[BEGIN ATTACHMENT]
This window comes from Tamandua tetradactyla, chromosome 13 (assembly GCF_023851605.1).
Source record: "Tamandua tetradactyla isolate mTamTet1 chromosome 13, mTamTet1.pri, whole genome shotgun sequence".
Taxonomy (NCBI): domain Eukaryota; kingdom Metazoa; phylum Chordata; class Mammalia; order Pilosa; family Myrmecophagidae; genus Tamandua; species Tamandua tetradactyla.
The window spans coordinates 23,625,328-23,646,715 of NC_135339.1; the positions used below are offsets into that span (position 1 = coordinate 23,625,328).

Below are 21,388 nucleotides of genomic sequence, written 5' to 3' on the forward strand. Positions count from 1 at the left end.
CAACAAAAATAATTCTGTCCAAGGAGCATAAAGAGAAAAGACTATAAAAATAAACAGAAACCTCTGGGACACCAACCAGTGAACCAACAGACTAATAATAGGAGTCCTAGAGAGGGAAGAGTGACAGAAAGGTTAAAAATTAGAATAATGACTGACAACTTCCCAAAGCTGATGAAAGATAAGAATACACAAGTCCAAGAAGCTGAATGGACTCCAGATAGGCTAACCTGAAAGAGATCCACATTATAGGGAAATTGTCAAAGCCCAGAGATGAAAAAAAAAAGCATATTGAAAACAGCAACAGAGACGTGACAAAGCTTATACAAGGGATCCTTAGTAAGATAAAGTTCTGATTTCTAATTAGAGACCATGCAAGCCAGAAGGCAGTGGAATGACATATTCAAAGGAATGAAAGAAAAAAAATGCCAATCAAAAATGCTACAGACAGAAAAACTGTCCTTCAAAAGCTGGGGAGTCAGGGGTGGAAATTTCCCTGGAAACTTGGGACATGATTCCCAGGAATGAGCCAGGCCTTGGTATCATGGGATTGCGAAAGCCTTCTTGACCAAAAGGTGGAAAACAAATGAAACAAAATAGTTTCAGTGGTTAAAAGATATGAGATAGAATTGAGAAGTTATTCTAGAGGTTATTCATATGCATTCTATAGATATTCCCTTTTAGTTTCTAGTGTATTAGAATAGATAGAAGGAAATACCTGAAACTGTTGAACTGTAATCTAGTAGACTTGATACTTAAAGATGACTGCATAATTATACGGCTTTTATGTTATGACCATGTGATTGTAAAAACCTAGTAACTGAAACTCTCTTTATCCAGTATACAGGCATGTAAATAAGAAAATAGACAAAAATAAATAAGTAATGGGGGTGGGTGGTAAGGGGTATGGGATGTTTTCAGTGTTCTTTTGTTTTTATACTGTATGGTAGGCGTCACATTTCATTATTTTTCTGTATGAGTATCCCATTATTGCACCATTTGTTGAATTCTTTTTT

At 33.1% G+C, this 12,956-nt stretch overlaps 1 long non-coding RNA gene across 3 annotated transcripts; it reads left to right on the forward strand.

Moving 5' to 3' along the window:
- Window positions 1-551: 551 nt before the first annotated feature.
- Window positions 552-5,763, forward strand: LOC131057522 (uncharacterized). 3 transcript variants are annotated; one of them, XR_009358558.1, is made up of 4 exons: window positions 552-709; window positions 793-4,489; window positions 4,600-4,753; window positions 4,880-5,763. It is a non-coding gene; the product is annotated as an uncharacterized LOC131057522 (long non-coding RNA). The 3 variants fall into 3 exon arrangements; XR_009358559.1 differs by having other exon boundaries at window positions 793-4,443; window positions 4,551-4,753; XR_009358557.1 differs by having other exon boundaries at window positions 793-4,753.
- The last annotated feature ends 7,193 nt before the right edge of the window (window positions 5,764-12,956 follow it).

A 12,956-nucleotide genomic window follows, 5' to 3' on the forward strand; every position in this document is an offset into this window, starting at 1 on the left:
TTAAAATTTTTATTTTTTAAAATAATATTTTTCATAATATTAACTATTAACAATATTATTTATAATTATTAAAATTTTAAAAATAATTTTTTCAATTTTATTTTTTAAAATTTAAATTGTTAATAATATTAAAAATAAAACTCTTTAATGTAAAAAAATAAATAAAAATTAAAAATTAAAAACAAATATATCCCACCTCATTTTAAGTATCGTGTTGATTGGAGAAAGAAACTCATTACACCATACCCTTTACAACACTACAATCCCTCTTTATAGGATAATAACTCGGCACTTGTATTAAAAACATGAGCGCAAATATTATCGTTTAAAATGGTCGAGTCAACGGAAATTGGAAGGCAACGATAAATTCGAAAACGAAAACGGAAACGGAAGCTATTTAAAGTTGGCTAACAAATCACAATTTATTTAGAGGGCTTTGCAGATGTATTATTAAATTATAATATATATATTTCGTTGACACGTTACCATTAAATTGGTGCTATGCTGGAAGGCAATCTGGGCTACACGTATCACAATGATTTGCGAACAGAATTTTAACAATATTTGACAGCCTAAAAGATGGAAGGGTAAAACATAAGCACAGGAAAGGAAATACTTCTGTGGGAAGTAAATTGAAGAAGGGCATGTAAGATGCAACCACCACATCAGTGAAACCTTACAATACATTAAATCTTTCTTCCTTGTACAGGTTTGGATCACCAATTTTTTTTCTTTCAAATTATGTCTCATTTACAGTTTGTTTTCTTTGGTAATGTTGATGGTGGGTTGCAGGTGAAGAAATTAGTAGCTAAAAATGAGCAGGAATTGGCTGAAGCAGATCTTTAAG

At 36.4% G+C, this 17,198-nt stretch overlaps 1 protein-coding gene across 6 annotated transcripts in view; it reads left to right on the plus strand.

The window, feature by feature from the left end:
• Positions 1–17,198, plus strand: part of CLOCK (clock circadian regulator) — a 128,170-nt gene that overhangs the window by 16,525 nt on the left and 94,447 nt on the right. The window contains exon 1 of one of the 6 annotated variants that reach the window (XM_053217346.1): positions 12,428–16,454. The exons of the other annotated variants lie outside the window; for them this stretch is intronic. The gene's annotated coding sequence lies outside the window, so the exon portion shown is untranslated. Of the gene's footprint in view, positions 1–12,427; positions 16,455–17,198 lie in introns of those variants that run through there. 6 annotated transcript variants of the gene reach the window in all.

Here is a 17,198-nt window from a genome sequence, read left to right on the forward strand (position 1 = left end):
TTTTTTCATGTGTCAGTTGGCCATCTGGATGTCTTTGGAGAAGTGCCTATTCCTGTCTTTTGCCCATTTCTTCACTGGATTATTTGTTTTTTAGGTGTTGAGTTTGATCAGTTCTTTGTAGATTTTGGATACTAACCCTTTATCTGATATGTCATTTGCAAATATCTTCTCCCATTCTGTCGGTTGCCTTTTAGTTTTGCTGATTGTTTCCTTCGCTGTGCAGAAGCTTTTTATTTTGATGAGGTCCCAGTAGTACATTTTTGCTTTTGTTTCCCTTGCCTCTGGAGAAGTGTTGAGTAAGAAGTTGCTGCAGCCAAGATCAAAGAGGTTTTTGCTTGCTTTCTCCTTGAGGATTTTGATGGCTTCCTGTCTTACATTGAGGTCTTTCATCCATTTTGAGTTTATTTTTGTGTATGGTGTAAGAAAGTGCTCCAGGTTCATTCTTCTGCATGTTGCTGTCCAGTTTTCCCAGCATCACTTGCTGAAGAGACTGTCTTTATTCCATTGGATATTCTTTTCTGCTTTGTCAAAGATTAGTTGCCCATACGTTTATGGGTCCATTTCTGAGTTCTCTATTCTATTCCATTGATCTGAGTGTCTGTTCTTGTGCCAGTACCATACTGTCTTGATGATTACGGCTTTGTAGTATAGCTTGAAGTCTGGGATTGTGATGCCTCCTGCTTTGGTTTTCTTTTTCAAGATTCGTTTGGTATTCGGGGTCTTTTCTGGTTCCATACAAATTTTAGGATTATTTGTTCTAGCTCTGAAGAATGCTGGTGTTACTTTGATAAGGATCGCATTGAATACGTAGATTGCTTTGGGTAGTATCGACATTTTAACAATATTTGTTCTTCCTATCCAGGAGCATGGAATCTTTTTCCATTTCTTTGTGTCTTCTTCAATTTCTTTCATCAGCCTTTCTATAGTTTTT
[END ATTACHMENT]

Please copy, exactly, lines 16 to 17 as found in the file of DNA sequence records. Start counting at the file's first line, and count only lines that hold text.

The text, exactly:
• Positions 1–17,198, plus strand: part of CLOCK (clock circadian regulator) — a 128,170-nt gene that overhangs the window by 16,525 nt on the left and 94,447 nt on the right. The window contains exon 1 of one of the 6 annotated variants that reach the window (XM_053217346.1): positions 12,428–16,454. The exons of the other annotated variants lie outside the window; for them this stretch is intronic. The gene's annotated coding sequence lies outside the window, so the exon portion shown is untranslated. Of the gene's footprint in view, positions 1–12,427; positions 16,455–17,198 lie in introns of those variants that run through there. 6 annotated transcript variants of the gene reach the window in all.

Here is a 17,198-nt window from a genome sequence, read left to right on the forward strand (position 1 = left end):